Inaugural Pride parade takes place downtown
FARMINGTON — Less than a week after a mass shooting at a gay nightclub in Orlando, Fla., Farmington's LGBT community held its inaugural Pride parade this morning.
"Not only are we celebrating our pride, but we're honoring our fallen brethren by being out here in the open," said MP Schildmeyer, chair of the Farmington LGBT Pride Committee.
A couple of hundred people marched in the parade down Main Street as families and allies watched and cheered from the sidewalks.
In light of the Orlando shooting, the Farmington Police Department increased its presence at the parade, including positioning officers on rooftops downtown.
"We didn't have a problem with any ruckus," said Kris Moore, a board member of Identity Inc., the nonprofit LGBT organization that operates the downtown community center.
She added that everyone at the parade felt very safe.
"I think it's a great atmosphere and a great day," she said.
There were a few protesters on the sidewalks, including a man who held a sign with a Bible verse from the book of Romans written on it. The man stood on the corner of Allen Avenue and Main Street along with his small white dog, but did not cause any disruptions to the parade.
People of all ages participated in the parade, including LGBT young people like Kayla Moffitt, Iree Herron, Mallory Decker and Casey Pike.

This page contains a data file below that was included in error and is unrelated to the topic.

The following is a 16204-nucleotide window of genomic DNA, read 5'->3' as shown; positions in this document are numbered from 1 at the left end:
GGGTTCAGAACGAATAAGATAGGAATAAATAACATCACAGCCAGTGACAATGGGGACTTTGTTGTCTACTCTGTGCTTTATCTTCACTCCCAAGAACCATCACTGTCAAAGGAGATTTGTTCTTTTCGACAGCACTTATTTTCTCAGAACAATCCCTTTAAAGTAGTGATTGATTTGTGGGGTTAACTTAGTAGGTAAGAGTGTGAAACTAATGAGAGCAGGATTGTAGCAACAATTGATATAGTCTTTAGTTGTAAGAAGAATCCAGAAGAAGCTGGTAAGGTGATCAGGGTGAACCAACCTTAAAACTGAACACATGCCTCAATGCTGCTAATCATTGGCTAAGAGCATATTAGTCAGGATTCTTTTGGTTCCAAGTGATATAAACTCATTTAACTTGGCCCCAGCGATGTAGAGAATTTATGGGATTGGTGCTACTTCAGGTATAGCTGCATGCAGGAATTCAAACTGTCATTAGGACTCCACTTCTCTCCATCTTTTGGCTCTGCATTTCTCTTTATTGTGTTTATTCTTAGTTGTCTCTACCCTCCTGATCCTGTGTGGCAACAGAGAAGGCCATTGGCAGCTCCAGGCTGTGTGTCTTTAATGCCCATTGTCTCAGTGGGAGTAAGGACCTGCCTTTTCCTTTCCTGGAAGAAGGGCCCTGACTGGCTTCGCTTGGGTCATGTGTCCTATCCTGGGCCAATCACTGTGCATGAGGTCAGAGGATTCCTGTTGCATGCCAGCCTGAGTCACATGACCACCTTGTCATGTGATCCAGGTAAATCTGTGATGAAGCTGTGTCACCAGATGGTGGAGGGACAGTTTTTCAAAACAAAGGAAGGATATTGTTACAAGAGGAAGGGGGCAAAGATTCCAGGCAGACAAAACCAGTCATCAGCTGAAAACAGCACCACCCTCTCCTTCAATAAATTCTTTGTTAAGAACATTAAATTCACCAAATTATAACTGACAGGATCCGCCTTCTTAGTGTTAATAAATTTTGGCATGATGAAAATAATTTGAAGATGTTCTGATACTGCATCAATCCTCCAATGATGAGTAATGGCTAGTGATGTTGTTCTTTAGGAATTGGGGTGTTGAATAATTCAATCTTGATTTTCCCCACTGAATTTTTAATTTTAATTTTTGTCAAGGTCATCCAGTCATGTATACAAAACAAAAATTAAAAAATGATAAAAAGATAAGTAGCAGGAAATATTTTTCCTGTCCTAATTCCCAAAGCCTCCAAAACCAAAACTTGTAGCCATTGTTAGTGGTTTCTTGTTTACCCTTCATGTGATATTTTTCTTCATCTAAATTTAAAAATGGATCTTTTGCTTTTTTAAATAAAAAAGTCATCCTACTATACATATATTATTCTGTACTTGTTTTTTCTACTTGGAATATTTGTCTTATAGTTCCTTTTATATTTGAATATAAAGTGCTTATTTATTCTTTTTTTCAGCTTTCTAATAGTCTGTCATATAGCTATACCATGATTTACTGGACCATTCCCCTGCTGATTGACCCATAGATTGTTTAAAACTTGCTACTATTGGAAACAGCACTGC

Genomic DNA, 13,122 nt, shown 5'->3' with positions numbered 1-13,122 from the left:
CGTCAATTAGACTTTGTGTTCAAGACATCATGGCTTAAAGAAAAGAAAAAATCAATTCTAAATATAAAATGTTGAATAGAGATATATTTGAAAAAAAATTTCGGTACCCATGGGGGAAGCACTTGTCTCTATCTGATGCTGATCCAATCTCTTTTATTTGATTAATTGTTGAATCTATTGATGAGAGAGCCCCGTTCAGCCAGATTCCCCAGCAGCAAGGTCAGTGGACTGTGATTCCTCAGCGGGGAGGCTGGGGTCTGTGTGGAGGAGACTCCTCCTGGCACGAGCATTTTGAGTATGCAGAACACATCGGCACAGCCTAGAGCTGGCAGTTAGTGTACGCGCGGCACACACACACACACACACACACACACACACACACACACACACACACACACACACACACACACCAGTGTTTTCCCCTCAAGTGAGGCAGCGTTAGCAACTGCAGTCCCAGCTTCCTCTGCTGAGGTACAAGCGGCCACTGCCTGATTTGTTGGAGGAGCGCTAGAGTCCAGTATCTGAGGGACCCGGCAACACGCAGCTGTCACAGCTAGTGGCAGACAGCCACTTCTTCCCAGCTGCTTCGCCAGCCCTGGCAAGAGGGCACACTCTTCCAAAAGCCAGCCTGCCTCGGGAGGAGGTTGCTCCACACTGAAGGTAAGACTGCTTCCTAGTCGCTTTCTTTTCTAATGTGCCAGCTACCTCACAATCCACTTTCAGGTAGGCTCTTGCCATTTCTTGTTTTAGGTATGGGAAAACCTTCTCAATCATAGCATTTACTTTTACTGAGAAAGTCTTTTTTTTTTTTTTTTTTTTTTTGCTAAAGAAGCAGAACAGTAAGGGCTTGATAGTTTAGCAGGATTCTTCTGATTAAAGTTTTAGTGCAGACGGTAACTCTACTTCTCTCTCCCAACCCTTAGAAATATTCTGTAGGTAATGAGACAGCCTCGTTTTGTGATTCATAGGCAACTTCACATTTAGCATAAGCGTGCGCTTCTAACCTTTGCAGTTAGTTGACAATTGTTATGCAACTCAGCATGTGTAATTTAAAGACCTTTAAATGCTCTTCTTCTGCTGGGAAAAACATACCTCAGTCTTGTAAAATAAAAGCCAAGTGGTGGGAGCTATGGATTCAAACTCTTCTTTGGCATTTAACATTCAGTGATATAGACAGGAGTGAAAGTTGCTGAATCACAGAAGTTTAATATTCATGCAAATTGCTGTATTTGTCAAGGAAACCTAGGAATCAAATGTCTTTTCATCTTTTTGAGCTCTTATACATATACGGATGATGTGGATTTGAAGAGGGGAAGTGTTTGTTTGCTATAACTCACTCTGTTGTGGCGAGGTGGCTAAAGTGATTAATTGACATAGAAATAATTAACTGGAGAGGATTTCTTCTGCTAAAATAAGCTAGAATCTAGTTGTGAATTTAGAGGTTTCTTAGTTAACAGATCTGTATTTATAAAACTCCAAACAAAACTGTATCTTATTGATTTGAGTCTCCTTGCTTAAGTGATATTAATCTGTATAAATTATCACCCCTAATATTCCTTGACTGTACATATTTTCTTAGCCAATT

"I really wanted to show pride for who I am," said Herron, a 17-year-old Aztec High School student.
The girls said there is a feeling that they are alone and different.
"I wanted to come out and show others that they're not alone," said Moffitt, a 16-year-old Piedra Vista High School student.
Pike, 16, said she formed an LGBT group at Aztec High School in December as a way of showing her LGBT peers that "there are people like them at the school."
Unlike Pike, Decker and Herron, Moffitt does not have an LGBT group at her school, and she does not know of any other transgender girls at Piedra Vista. She said she wants to show people that "you can be whoever you want to be if you set your mind to it."
Moffitt and Herron have both felt support from their families, and Herron's mother joined her in the parade wearing a shirt that read, "Let's get this straight, my daughter isn't."
Moffitt's mother also encouraged her to march in the parade even after the mass shooting in Orlando.
"My mom told me to stand up to fear and never be afraid of who I am," she said.
Hannah Grover covers Aztec and Bloomfield, as well as general news, for The Daily Times. She can be reached at 505-564-4652.